Traffic jam builds for Class 8 production

Class 8 net orders for the North American markets totaled 28,900 units in March, almost 4,800 units over February – pushing the Class 8 production backlog up to almost 108,000 units by month’s end, according to data tracked by ACT Research Co

Class 8 net orders for the North American markets totaled 28,900 units in March, almost 4,800 units over February – pushing the Class 8 production backlog up to almost 108,000 units by month’s end, according to data tracked by ACT Research Co.

That backlog is almost 150% above the same time last year, reaching a level not seen since December 2006, noted Frank Maly, ACT’s director of CV transportation analysis and research at ACT.

“For the past 6 months, Class 8 orders have been booked at over 300,000 units on an annualized basis, [so] strengthening orders [are] outpacing production increases,” he said. “Further improvement in production levels will definitely occur as we proceed through 2011.”

Steve Tam, ACT’s vice president-commercial vehicle sector, added that the “structural fundamentals” of the trucking industry remain sound, despite the ongoing surge in oil prices and thus diesel fuel costs, meaning Class 8 order intake should remain strong.

“Obviously, fleets are paying more at the pump for diesel fuel, but that’s being offset by their ability to impose and collect fuel surcharges,” he told Fleet Owner. “Although collection of fuel surcharges lags diesel price increases somewhat, right now it’s not affecting cash flow for the mainstream. Freight volumes are up and fleets are retaining pricing power, so business is good.”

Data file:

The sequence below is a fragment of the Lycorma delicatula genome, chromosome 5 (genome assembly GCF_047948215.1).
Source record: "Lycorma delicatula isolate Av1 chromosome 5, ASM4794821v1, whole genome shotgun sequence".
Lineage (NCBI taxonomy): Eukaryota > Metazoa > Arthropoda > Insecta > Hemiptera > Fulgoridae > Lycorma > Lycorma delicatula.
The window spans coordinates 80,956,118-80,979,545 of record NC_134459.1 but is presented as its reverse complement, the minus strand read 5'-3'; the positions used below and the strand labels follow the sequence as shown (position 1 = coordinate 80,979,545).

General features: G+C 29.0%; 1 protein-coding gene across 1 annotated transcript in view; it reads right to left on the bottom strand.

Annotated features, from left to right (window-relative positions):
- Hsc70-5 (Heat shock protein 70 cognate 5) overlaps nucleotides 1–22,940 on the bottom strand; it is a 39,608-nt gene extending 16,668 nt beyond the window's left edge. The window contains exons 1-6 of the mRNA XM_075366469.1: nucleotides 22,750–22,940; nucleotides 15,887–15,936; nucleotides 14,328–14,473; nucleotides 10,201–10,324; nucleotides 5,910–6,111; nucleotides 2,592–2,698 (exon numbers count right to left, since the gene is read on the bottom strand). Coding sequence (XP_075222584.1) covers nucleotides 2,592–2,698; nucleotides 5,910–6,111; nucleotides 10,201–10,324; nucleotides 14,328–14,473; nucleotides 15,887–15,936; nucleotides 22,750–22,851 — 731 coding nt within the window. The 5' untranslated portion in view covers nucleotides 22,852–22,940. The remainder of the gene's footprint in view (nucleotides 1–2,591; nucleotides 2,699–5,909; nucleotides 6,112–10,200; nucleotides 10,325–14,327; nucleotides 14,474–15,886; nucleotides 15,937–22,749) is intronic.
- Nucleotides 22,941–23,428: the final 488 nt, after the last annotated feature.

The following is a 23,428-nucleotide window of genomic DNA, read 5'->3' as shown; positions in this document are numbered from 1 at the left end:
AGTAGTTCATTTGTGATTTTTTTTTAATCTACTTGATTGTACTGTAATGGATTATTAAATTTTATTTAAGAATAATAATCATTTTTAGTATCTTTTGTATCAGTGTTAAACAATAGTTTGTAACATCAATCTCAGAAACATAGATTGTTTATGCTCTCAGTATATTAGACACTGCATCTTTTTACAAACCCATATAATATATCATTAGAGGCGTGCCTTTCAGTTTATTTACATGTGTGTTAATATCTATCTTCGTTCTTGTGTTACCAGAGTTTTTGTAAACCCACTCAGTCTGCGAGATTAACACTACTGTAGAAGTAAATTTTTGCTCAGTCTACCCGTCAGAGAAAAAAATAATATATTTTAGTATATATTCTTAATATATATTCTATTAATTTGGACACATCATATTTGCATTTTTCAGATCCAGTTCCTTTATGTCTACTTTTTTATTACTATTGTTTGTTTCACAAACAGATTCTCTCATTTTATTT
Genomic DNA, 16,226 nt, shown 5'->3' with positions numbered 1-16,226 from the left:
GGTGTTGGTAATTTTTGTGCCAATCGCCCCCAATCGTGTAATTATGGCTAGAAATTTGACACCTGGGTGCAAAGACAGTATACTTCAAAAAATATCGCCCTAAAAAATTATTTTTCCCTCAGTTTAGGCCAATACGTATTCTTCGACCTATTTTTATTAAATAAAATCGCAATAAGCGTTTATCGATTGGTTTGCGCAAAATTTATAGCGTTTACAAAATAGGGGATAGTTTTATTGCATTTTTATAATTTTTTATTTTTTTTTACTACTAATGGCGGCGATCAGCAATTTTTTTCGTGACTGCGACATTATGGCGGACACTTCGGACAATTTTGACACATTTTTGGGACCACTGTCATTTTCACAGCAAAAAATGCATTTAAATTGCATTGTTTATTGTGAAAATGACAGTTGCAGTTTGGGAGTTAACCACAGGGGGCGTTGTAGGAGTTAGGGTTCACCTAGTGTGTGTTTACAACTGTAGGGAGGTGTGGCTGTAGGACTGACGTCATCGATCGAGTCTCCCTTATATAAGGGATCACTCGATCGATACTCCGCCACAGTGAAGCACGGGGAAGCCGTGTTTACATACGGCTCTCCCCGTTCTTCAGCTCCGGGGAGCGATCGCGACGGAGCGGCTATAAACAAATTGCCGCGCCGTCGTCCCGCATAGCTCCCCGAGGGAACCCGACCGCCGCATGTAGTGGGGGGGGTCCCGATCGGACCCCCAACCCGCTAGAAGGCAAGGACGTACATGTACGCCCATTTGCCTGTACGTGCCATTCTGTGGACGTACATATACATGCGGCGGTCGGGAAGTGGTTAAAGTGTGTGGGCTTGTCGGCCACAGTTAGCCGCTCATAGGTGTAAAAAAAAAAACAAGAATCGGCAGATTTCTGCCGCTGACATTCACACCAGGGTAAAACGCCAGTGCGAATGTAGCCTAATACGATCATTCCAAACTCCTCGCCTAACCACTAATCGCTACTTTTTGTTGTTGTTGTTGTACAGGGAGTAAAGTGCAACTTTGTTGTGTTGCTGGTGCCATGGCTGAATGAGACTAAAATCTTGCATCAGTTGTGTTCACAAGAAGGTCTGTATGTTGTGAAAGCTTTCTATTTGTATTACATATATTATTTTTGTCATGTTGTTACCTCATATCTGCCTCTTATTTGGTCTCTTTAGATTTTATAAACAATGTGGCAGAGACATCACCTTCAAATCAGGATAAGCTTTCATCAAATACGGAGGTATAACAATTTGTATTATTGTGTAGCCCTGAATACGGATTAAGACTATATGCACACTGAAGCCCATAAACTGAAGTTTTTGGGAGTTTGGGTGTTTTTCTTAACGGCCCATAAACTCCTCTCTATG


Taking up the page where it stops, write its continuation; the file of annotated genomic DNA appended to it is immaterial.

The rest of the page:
The need to replace aging equipment is at the heart of this boom in orders, Kenny Vieth, ACT president & senior analyst, told Fleet Owner in comments earlier this year, but it’s continued strengthening of the industry’s economics that are allowing it to occur.

Analysts suggest fleets need to bring in significant numbers of new equipment as the average age of Class 8 trucks in U.S. fleets is now 6.5 years – the highest it’s been in 30 years.

“There’s also a strong ‘forward component’ to [new truck] orders right now,” Vieth added. “Fleets are not placing orders now and expecting trucks to be delivered several months down the road; they want those new units as soon as possible. That ‘immediacy’ of new truck demand has been a key trend.”

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